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Arkengarthdale, Hoove, Faggergill Moor, North Yorkshire.
[11.6 km] Thu 08 Jan 2015

OS Grid Ref: NY 97734 04810
Lat/Long: +54.438695, -02.036450

On the Tan Hill Ė Reeth road I found a large lay-bye to park the car. When I arrived about 8am there was a large coach parked there with the engine running. It soon left and headed down towards Reeth. I walked back a short distance towards Punchard Gill Bridge then turned right into the field to follow the path down to the footbridge over Arkle Beck. On the far bank there was a sign which seemed to advise walking round the outside of the field. I didnít see the point as the official path took me to a barn and then the road. On the minor road I had a steep hill to walk up to Seal Houses then left up a track towards High Faggergill. After Sealhouses the track was unsurfaced but in good condition.

High Faggergill Farm

I reached the High Faggergill farm house to see that it was occupied but nobody about. The track continued but I left it to head up the fell to the right. I was heading for Hoove and the trig post and wasnít sure how it would be underfoot as there was no footpath. Following sheep tracks it was fairly easy going.
It was somewhere around here that a Hampden Mk1 Bomber P4318 crashed on 16th August 1942 while on a night navigation exercise from Cottesmore. Two of the four man crew later died of their injuries. Survivors were kept at High Faggergill Farm till they could be taken out. The aircraft was later removed but nobody seems to know the exact crash location.

Handley Page Hampden Mk1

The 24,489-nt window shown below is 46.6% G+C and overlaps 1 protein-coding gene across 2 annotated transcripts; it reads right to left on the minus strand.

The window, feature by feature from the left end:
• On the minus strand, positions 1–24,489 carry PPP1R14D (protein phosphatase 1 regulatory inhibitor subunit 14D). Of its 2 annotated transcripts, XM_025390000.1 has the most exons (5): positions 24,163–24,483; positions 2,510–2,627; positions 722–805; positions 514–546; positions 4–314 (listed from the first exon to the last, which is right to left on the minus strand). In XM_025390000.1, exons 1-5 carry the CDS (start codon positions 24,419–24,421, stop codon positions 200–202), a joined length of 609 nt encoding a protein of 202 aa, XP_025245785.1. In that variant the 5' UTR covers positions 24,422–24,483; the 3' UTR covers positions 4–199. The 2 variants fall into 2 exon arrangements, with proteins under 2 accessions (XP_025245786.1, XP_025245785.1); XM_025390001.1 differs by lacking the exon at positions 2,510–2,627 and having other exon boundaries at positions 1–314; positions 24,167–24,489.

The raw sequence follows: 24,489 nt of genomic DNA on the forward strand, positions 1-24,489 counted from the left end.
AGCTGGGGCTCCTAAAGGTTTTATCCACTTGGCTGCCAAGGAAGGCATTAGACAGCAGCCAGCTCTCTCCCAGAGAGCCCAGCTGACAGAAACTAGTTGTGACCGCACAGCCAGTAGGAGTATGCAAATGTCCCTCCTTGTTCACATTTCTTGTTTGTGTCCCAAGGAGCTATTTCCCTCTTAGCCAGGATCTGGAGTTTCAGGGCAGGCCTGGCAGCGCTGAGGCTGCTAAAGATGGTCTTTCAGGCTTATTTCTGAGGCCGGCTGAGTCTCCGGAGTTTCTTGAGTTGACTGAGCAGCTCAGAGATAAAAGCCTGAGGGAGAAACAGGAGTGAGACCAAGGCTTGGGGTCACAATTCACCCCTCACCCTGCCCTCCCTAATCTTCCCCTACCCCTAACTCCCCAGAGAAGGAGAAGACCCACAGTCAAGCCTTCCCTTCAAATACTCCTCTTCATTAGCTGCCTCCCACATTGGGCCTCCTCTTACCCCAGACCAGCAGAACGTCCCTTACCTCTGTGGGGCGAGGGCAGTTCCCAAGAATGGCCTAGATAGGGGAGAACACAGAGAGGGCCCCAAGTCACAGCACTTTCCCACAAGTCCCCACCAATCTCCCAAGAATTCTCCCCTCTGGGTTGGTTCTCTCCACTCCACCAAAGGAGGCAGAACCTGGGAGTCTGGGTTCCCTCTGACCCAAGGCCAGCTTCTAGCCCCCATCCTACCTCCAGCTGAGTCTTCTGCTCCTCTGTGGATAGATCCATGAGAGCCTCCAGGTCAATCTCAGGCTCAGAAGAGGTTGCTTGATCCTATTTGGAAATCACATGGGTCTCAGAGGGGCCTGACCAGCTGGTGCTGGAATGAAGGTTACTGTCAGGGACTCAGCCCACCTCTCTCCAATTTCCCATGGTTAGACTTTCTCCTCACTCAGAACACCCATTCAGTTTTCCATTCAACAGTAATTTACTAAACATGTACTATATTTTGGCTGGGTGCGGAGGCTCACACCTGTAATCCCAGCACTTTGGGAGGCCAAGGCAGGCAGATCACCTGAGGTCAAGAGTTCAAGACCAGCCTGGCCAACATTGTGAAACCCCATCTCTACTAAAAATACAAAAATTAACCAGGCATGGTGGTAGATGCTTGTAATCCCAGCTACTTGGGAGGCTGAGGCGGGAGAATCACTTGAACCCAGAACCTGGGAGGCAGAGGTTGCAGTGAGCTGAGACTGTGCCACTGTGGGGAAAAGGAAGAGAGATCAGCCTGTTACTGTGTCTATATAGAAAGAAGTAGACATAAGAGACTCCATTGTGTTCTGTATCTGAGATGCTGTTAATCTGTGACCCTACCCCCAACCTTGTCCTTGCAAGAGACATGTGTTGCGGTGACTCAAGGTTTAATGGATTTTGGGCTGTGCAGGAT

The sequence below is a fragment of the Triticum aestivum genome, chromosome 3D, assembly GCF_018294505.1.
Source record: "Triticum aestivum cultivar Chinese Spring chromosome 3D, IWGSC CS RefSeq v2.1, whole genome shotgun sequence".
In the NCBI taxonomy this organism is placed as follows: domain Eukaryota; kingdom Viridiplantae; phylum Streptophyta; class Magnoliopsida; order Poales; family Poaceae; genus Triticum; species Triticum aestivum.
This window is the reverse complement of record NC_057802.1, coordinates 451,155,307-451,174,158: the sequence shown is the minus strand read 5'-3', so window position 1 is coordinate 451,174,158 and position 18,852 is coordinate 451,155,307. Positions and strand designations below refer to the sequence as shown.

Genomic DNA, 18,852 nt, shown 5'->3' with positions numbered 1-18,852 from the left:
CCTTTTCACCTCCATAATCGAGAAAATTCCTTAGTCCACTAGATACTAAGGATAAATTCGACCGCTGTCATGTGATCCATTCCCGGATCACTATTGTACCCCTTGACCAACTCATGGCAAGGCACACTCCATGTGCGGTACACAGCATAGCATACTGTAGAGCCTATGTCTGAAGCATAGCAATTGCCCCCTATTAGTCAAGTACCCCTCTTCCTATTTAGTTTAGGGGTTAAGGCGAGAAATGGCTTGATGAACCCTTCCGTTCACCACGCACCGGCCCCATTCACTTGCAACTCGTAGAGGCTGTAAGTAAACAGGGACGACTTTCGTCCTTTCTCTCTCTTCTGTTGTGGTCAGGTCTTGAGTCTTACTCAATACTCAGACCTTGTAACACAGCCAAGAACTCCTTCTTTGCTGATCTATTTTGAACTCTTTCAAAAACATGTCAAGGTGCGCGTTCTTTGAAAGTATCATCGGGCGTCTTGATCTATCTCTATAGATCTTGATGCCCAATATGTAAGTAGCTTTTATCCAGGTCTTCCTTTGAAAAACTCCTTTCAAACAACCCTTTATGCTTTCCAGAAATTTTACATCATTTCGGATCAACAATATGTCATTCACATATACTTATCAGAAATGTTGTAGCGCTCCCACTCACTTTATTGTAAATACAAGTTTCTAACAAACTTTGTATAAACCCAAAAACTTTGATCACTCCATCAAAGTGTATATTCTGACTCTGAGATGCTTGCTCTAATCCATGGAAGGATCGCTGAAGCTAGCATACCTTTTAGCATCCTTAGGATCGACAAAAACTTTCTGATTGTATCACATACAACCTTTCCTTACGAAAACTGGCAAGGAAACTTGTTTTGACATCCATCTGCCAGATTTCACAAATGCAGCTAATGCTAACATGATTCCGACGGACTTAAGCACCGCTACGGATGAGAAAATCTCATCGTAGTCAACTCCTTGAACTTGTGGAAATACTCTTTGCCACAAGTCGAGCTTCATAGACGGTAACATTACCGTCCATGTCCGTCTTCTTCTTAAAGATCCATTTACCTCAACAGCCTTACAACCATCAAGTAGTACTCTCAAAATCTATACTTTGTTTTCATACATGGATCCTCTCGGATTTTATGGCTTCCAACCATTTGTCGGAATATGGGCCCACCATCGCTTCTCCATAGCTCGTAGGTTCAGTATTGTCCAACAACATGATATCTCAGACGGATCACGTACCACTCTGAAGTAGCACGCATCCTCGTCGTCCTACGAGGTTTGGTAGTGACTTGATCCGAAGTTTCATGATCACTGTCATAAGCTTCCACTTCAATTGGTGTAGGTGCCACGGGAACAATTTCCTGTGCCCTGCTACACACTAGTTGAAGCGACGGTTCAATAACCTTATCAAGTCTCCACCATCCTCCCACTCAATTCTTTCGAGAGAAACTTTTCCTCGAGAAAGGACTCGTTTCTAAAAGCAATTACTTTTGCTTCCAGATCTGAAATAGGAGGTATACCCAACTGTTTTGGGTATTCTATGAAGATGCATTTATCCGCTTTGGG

Bomber 1942

Over the Hoove plateau there were some boggy sections but nothing too bad. The trig post was on its own with no footpath access.

Hoove trig post

Continuing north I descended to a very rough area of tussocky bog but not as bad as it looked. There was a line of shooting butts but no vehicular access to them. I headed for a wall in the distance which is where the Fryingpan Stone is shown on the map. There was a rocky outcrop at the end of the wall but nothing I would describe as a fryingpan. There was a small sheltered alcove that looked like an old small quarry for building the walls.

Fryingpan stone

I used it to shelter from the cold wind and eat my sandwiches. To the north I could see Bowes Castle in distance. I then headed west to start my descent towards Faggergill Mines. Descending a gully it was easy walking and there were more shooting butts. After a steep descent of Faggergill Scar I joined a track which took me down to the old mine area. I could see a substantial building ahead so followed the track towards it. On the way was a mine entrance which didnít seem to have anything preventing access to it.

Mine adit

The building turned out to be a large shooting hut converted from a stone building. It was unlocked and very tidy inside with a large fireplace, table and chairs.

Faggergill Shooting hut

Interior

Interior

After a look round I continued down the track which took me back to High Faggergill Farm.

Wonderful fireplace

I headed SW to cross fields and connect with another farm track. I had to shelter behind one of the walls for a time as a heavy shower of hail blew across. The track took me down to Low Faggergill and down to the minor road Iíd originally walked up. I crossed the field back to the footbridge over Arkle Beck and the short walk back up to the Reeth road and the car.

Wet walk off the moors